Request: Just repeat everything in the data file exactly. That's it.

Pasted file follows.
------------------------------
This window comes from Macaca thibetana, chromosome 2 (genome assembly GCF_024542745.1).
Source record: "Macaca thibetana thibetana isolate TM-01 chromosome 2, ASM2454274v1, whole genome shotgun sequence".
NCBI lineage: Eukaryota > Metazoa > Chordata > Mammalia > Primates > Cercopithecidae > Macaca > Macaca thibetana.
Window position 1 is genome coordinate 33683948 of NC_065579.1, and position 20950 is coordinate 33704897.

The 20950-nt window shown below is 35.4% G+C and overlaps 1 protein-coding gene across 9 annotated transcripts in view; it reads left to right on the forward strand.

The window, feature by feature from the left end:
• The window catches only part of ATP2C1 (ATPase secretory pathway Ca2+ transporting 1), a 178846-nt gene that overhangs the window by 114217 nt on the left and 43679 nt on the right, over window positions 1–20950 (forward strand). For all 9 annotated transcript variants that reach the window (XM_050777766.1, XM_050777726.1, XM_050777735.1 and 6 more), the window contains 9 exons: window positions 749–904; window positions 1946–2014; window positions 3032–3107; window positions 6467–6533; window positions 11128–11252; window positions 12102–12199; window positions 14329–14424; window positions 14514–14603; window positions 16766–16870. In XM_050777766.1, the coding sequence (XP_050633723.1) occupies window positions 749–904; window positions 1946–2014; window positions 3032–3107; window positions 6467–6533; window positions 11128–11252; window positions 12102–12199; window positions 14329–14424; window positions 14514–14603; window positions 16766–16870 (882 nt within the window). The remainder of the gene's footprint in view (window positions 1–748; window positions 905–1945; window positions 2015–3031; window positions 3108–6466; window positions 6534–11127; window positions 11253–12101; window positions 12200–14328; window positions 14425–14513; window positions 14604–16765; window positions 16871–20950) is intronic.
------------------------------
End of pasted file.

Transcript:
This window comes from Macaca thibetana, chromosome 2 (genome assembly GCF_024542745.1).
Source record: "Macaca thibetana thibetana isolate TM-01 chromosome 2, ASM2454274v1, whole genome shotgun sequence".
NCBI lineage: Eukaryota > Metazoa > Chordata > Mammalia > Primates > Cercopithecidae > Macaca > Macaca thibetana.
Window position 1 is genome coordinate 33683948 of NC_065579.1, and position 20950 is coordinate 33704897.

The 20950-nt window shown below is 35.4% G+C and overlaps 1 protein-coding gene across 9 annotated transcripts in view; it reads left to right on the forward strand.

The window, feature by feature from the left end:
• The window catches only part of ATP2C1 (ATPase secretory pathway Ca2+ transporting 1), a 178846-nt gene that overhangs the window by 114217 nt on the left and 43679 nt on the right, over window positions 1–20950 (forward strand). For all 9 annotated transcript variants that reach the window (XM_050777766.1, XM_050777726.1, XM_050777735.1 and 6 more), the window contains 9 exons: window positions 749–904; window positions 1946–2014; window positions 3032–3107; window positions 6467–6533; window positions 11128–11252; window positions 12102–12199; window positions 14329–14424; window positions 14514–14603; window positions 16766–16870. In XM_050777766.1, the coding sequence (XP_050633723.1) occupies window positions 749–904; window positions 1946–2014; window positions 3032–3107; window positions 6467–6533; window positions 11128–11252; window positions 12102–12199; window positions 14329–14424; window positions 14514–14603; window positions 16766–16870 (882 nt within the window). The remainder of the gene's footprint in view (window positions 1–748; window positions 905–1945; window positions 2015–3031; window positions 3108–6466; window positions 6534–11127; window positions 11253–12101; window positions 12200–14328; window positions 14425–14513; window positions 14604–16765; window positions 16871–20950) is intronic.